The Far Side of the World | Criticism

This literature criticism consists of approximately 3 pages of analysis & critique of The Far Side of the World.
This section contains 599 words
(approx. 2 pages at 300 words per page)
Buy the Critical Review by John Balzar

SOURCE: “Regressive Pleasures,” in Los Angeles Times Book Review, January 2, 1994, pp. 4, 11.

In the following review, Balzar offers a positive assessment of The Wine-Dark Sea and the Aubrey/Maturin series.

Ned Ludd is said to have been an apprentice stocking maker in England 175 years ago. In a fit one day he grabbed a hammer and smashed his newly invented knitting frame to pieces. They called him a half-wit, though you can decide for yourself if this is a fair characterization of the man whose name came to symbolize the idea that technological advancement is not necessarily or always for the good.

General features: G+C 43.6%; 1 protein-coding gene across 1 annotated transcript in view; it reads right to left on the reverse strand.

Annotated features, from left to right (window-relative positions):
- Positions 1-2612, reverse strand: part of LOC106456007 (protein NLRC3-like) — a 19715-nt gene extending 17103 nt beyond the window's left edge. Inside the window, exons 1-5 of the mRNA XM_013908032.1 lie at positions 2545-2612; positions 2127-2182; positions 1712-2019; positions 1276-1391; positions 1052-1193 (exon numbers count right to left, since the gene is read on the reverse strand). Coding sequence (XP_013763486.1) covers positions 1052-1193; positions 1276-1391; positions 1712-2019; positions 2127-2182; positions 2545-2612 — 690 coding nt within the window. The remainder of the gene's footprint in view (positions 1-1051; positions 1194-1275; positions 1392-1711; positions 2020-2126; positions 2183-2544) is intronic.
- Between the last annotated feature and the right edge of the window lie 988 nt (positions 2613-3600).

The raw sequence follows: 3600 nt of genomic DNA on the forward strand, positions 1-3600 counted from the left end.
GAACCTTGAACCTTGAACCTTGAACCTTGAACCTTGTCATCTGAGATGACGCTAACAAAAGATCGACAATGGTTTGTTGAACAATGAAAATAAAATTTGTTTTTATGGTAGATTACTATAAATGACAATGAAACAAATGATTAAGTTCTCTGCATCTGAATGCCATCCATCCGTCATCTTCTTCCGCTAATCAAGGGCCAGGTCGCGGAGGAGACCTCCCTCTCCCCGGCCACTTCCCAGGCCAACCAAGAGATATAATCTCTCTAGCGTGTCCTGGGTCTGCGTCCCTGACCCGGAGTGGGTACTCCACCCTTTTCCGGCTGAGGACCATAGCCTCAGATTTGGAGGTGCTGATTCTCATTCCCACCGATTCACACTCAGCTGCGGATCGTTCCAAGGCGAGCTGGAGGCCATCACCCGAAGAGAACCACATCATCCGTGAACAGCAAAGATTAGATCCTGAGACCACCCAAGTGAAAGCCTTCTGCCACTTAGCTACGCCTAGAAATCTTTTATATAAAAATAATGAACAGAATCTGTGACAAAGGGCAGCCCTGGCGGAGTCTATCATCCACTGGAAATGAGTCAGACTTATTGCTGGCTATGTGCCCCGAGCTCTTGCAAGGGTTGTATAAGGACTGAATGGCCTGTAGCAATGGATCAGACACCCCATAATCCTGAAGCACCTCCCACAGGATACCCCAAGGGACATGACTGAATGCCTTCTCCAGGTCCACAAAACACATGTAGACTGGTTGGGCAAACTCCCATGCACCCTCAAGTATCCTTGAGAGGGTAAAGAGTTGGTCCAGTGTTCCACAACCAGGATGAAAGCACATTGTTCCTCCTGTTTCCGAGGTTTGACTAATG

Encyclopedia references suggest the Luddite movement was quickly wiped out by the British Army—an example to the billions of us born since that progress is a one-way street and you'll be trampled if you go against traffic.

But Luddite sympathizers have stubbornly hung on all these years...

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This section contains 599 words
(approx. 2 pages at 300 words per page)
Buy the Critical Review by John Balzar
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Critical Review by John Balzar from Gale. ©2005-2006 Thomson Gale, a part of the Thomson Corporation. All rights reserved.